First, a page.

Analysis: 3 Reasons Why DraftKings Wants PointsBet Beyond Slowing Fanatics

Written By

Updated on


There is rampant speculation surrounding the late DraftKings bid for PointsBet after Fanatics already had a binding agreement with the Australian company.

Some see DraftKings‘ bid, which came in 30% higher than the $150 million offered by PointsBet, as a way to block a new market entrant. Fanatics Betting & Gaming has a database full of sports fans and a parent company with a solid business to float the gambling arm’s losses for years to come.

Then there is the angle reported by the New York Post that DraftKings’ bid for PointsBet is “revenge” to Fanatics to slow the process down. DraftKings and Fanatics reportedly considered a merger that valued each company at $24 billion, only for it to fall apart later.

There are a few good reasons why one of the industry’s largest sportsbooks would have interest in a smaller operator like PointsBet. DraftKings is short on time to prove its case to PointsBet, though: a shareholder vote scheduled for Friday will approve or deny the offer from Fanatics.

Buying PBH good for DraftKings stock

DraftKings’ stock is on a slow positive climb, but its 52-week closing high of $26.14 earlier this month is a long way from its $71.98 all-time high in March 2021.

Companies are always considering how to improve their stock and draw positive shareholder feedback, with CEOs regularly commenting on their ‘dry powder’ (available cash) and having ‘levers to pull’ to stoke those gains.

That is what this offer looks like in a nutshell. DraftKings reported nearly $1.1 billion in available cash as of March 31, so the purchase will not stop the company from hitting a positive adjusted EBITDA next year. It also increases DraftKings’ adjusted EBITDA potential for 2025.

Too good to pass up?

In other words (and basically in those of DraftKings management) buying PointsBet at $195 million is too good of a deal to pass up given the company’s’ scale.

“While we continue to focus on operating more efficiently and driving substantial organic revenue growth in the United States, we will also look to prudently capitalize on compelling opportunities at attractive valuations, as is the case with PointsBet’s U.S. business. We believe DraftKings is uniquely positioned to submit this superior proposal due to our scale and corresponding ability to generate meaningful synergies from the acquisition.”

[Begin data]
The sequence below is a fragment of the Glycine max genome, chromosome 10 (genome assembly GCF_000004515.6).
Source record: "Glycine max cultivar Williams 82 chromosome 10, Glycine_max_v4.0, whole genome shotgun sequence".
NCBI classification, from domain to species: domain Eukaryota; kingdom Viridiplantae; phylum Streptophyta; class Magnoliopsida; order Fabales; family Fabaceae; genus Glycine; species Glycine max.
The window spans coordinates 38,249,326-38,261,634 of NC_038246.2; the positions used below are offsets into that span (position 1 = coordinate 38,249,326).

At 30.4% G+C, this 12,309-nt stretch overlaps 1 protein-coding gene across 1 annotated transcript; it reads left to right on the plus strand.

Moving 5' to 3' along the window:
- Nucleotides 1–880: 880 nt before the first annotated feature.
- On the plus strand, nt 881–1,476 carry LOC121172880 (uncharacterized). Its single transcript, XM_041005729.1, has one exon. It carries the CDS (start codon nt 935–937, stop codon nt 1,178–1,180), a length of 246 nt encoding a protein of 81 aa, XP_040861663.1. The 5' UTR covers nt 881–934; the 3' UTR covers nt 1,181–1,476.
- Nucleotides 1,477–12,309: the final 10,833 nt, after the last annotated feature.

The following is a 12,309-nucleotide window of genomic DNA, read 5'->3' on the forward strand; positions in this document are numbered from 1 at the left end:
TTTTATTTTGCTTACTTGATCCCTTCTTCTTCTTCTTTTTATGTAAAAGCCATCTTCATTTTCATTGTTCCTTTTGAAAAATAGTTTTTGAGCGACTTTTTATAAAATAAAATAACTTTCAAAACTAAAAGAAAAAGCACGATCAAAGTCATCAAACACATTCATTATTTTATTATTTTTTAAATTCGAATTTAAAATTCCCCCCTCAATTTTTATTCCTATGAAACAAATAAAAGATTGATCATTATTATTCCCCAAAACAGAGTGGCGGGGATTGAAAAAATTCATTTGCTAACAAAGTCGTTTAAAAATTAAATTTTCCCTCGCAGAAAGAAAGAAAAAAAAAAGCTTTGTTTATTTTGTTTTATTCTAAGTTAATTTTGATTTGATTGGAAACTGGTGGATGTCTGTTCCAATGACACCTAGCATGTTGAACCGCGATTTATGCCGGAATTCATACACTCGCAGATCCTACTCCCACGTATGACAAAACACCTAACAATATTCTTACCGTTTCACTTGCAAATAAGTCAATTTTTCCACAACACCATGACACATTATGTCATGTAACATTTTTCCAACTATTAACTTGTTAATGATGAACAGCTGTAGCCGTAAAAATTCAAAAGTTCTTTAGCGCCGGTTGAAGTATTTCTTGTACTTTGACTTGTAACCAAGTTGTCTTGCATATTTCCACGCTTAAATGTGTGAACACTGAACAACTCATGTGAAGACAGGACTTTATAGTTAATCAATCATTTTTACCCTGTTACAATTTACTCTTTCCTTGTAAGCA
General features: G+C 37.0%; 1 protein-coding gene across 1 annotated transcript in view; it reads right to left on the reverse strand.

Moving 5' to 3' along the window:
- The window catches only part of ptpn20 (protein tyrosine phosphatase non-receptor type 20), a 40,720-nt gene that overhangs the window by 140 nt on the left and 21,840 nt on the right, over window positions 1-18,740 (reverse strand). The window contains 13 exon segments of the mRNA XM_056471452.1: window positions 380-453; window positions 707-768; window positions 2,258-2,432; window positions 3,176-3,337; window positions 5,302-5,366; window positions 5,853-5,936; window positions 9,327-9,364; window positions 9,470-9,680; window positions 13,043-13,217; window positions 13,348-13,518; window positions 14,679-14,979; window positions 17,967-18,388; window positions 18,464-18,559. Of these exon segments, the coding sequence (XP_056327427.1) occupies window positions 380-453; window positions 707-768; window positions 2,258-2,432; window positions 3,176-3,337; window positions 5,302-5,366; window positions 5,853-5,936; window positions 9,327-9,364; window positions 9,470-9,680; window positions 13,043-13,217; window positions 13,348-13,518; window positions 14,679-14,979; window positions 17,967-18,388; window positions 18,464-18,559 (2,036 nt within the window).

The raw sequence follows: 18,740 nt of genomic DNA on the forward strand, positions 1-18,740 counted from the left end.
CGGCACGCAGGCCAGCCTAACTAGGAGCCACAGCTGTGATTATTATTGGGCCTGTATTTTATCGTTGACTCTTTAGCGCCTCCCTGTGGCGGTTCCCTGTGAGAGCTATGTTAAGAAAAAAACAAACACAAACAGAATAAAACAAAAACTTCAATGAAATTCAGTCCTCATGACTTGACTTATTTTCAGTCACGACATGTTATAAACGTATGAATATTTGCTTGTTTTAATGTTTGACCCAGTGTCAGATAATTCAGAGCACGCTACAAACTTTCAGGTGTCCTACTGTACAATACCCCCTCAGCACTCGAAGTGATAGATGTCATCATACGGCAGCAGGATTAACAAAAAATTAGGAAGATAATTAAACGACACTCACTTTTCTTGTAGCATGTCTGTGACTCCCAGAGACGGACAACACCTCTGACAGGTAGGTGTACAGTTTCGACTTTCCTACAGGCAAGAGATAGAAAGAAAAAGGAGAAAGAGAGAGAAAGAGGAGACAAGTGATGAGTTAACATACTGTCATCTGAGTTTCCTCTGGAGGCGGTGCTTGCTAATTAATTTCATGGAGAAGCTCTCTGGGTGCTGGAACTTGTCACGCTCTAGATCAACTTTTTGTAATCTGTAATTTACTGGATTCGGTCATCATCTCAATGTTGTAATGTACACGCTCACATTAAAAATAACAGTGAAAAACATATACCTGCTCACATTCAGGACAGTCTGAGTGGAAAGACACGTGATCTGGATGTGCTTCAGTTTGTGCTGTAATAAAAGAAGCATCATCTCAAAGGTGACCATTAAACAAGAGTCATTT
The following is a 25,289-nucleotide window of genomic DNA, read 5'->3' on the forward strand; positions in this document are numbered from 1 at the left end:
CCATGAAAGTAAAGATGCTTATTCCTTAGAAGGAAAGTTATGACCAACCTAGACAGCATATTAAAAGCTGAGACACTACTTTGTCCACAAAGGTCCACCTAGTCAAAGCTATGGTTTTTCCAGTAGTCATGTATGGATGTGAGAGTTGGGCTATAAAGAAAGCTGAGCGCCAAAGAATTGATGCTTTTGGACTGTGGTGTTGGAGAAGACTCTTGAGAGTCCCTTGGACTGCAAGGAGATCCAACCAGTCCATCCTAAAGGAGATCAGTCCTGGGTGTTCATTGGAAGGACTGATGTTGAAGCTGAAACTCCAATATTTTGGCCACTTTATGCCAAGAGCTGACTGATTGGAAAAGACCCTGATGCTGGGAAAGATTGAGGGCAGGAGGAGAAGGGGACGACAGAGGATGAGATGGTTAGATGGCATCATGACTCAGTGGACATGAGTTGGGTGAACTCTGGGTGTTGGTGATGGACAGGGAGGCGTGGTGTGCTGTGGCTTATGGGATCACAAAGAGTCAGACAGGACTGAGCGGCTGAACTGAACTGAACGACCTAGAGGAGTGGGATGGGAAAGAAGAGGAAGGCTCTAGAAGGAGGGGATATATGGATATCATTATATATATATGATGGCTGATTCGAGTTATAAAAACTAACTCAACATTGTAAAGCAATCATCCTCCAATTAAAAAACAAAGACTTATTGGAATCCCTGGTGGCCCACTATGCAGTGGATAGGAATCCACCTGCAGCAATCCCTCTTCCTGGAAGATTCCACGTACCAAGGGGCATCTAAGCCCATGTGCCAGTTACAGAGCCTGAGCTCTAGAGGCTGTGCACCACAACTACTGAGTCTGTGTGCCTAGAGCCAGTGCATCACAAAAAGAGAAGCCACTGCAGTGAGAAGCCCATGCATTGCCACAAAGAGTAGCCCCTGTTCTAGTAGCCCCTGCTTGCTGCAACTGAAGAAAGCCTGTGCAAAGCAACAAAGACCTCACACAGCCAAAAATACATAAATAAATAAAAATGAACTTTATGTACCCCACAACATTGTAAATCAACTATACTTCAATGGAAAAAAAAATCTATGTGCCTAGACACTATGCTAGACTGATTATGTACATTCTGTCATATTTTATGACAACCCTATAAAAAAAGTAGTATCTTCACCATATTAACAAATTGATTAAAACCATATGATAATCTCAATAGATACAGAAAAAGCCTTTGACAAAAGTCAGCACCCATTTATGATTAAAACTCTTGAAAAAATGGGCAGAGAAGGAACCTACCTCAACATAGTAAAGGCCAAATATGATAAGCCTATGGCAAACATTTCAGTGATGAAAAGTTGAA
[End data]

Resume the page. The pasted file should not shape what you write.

– CEO Jason Robins

“We are excited about the potential synergies available by acquiring PointsBet’s U.S. business, including offering our customers interesting new bet types and accelerating our roadmap of bringing in-house more of our mobile sports betting technology.”

– CFO Jason Park

NBC deal incentive for SNF push?

Fanatics responded to the late disruption by trying to make PointsBet’s five-year, $245 million marketing deal with NBC Universal look like an albatross around DraftKings’ neck:

“We are skeptical of the DraftKings proposal which seems like a desperate move to slow down Fanatics and PointsBet from completing the deal as the purchase price and other financial commitments will total more than $500 million – so they are using the majority of their projected year-end cash just to try to block us.” 

– Fanatics CEO michael Rubin

That is not the impression DraftKings is giving, though, with its letter to PointsBet pointing out “considerable synergies” including on the marketing side. Since DraftKings is an authorized sportsbook partner of the NFL, it could use that ~$49 million in annual NBC spend to take a bigger presence around Sunday Night Football.

DraftKings could even try to slide into the spot of NFL odds provider for Football Night in America, a sponsorship once held by PointsBet but foregone after giving up its NFL partnership. BetMGM jumped in during Week 2 of the 2022 NFL season to take over as the new provider.

Upgrade for DraftKings in-play betting?

DraftKings has the potential to boost an already solid in-play product that is supported by markets from Simplebet.

DraftKings had one of the best 2023 Super Bowl performances, according to a report from Usability Digital. Its markets were available about 99% of the game, with the operator showing the fewest suspension minutes by far out of five operators (PointsBet was not included in the report.)

PointsBet bought Banach Technology for $43 million in March 2021. The company held models for the four major US sports and international soccer that include in-play bets, player props and bet builders.

The thought process behind the purchase was right. In just a year, PointsBet grew its percentage of total handle from in-play betting to 63% in the fourth quarter of fiscal 2022 compared to 46% the prior year.